Our new Prime Minister, while no conservative, might just be able to deny The Lodge to Bill Shorten. True, that prospect is small and bitter consolation, but what the usurper’s detractors need to remember is that Abbott’s conservatism was more often alleged than observed
Malcom Turnbull’s seizure of the prime ministership was despicable, not least because it was both his passive, self-serving mediocrity as a minister and active white-anting that helped create the climate for his coup. The new leader’s devious self-promotion has led many to postulate that Abbott’s departure from the top job signals the death of conservatism within the Liberal Party, but is this an accurate reading of the situation? Is his departure really a justification for conservative Liberals to leave the party?
What follows is not an apologia shortenfor Turnbull nor a further demolition of Abbott. It is an attempt to put events into perspective. Conservatives are justified in their excoriation of Turnbull and they are right to be concerned at how far to the left he might push the Liberal Party. But the fact of the matter is that, at least until the next election, we are stuck with Turnbull for better or worse. Abbott has called for unity within the party, in order that Labor should not prevail at the next election. That is the pragmatic approach, towards which I am inclined.
Many conservatives — including, I suspect, a good many Quadrant Online readers — may feel that even a Labor government might be preferable to a Coalition in which the senior party has abandoned conservative principles – the idea being, presumably, that eviction from office after only one term will return Liberals to both their core values and their senses. At the heart of this proposition is this key question: just how conservative were the Abbott government and its leader?
Abbott’s conservatism is most evident in two issues: his determined opposition to same-sex marriage, and his enthusiasm for the monarchy. Certainly, opposition to same-sex marriage can be seen as a conservative position, although I suspect Abbott’s resolve is driven as much by religious conviction as the conservative disinclination to fix things that aren’t broken.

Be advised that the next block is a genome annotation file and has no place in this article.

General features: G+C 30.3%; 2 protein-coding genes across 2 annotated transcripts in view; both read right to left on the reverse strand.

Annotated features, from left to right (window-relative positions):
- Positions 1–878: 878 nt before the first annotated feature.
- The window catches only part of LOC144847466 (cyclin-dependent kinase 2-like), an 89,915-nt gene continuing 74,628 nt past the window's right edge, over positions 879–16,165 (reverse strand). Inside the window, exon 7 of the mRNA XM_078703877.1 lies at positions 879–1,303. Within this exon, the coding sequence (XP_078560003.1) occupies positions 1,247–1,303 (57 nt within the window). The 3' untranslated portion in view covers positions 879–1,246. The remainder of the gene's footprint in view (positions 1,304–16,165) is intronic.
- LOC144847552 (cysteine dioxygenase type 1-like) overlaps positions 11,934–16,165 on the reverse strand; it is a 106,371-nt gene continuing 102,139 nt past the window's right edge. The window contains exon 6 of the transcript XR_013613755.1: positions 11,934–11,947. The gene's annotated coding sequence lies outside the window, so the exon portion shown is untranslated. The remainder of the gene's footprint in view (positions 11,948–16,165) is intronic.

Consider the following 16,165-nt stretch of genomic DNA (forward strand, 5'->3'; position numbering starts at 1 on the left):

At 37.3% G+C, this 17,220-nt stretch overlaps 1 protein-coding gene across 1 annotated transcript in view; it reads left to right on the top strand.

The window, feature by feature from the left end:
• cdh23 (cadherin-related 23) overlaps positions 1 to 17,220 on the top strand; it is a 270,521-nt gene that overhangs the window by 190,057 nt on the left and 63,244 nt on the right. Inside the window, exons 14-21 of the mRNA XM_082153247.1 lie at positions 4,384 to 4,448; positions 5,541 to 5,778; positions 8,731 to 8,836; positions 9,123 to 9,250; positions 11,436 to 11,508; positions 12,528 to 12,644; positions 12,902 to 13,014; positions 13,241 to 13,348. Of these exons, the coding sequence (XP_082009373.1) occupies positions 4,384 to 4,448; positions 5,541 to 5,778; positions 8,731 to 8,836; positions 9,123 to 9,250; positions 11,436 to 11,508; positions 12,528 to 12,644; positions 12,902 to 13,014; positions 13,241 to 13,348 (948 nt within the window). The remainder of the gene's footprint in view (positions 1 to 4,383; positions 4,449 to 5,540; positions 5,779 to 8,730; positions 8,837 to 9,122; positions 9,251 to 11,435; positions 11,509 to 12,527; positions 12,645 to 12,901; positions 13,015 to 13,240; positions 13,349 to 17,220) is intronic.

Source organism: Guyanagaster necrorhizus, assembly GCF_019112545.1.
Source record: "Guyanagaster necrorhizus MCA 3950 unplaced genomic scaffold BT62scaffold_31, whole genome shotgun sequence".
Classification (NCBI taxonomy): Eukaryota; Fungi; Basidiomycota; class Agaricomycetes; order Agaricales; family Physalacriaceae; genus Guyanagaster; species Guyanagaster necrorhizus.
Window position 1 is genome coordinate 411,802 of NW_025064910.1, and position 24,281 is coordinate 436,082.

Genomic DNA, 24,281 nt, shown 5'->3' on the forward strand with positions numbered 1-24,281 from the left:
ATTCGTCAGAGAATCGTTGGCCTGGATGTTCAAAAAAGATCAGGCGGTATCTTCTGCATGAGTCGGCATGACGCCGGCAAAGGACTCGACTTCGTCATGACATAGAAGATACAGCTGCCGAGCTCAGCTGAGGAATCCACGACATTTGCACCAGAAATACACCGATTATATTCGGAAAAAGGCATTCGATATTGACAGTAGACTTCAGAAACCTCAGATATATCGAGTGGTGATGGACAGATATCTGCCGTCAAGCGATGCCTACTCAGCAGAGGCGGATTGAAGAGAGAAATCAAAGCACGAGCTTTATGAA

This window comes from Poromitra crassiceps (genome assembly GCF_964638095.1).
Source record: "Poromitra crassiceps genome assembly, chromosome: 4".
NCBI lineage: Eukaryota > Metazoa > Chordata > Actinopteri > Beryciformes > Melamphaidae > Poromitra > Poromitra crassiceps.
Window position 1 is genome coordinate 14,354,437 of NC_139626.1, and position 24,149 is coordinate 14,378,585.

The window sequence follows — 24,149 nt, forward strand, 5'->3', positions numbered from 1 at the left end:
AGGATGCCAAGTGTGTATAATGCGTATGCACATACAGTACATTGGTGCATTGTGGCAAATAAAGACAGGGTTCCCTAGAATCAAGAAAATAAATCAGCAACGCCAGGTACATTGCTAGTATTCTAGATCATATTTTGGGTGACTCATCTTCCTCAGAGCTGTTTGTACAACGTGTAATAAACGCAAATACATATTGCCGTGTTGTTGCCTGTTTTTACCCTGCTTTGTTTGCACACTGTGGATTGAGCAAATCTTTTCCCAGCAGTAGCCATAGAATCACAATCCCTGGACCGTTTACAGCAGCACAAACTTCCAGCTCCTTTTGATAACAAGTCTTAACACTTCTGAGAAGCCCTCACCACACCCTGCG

The republican issue is touted by many as a left concern, but there are many conservatives, myself among them, who support the idea of an Australian Head of State along the lines proposed at the 1999 referendum, i.e. the minimalist model. But it is not a burning issue and is unlikely to go anywhere for some time. Even Turnbull recognises this. As an example of Abbott’s conservatism, this is neither here nor there. Again the thought occurs that Abbott’s opposition to the minimalist republic is driven more by his delight in the traditions and trappings of the monarchy (as evidenced by his restitution of knights and dames) than by any apprehension of any real damage that might occur as a result of its implementation.
One could also argue that Abbott’s successful asylum-seeker policies are quintessentially conservative, but it seems to me a sad day when protection of our national borders (not to mention preventing deaths at sea) is the sole preserve of conservatism. The fact that the other side of politics doesn’t recognise as much suggests its return to government should be prevented at any cost, even that of a second Turnbull term.
But what about other issues of concern to conservatives, the ones that really matter?
On the repeal of Section 18C, surely a conservative issue if ever there was one, Abbott was conspicuously missing in action. Indeed, after promising its repeal, he fell at the first hurdle.
On climate change, I accept that political reality dictated Abbott toe the warmist line to some extent, and he does deserve credit for scrapping the carbon tax, renegotiating the RET and telling the Climate Commission to find supporters other than taxpayers to underwrite its alarmist propaganda. But on the negative side, he failed to seize the opportunity to shift the narrative provided by the mounting evidence that the whole CAGW scam is just that. Scuttling the climate careerist’s boondoggle should be a stake in the ground for all true conservatives, yet how many in the Liberals’ party room have vigorously prosecuted the case? Nick Minchin comes to mind, but he is long gone from Canberra. As for the rest, while many are sceptics, none dare announce as much in public.
On the economic front, given the mixed messages, it is hard to know if Abbott is a conservative or one more exponent of the same old tax-and-spend paradigm. His paid parental leave scheme suggested the latter. Abbott also sidelined Cory Bernardi, presumably because he was embarrassed by the South Australian’s conservatism. Why should Bernardi feel any more disenfranchised under Turnbull than he was when exiled by Abbott?
And, of course, Abbott is front and centre on the need to recognise Aborigines in our Constitution. I am not a philosopher, much less a political scientist, but surely the essence of conservatism is that, while accepting some change is inevitable, those changes should be for the good or, at the very least, they should cause no harm. Abbott let the genie out of the bottle on this one. Regardless of whether a future referendum succeeds or fails, the animosities and resentments unleashed during the debate mean this exercise in constitutional tokenism can only end in tears.
So, what is the point of having a ‘conservative’ prime minister if he is unwilling or unable to act according to what supporters hoped were his convictions?
By all means, regret the fact and the manner of Abbott’s demise. By all means vote against Turnbull if you think that the need to punish him for his duplicity outweighs the national interest in preventing a Shorten-led government. But let’s not pretend that we have lost a great champion of conservatism.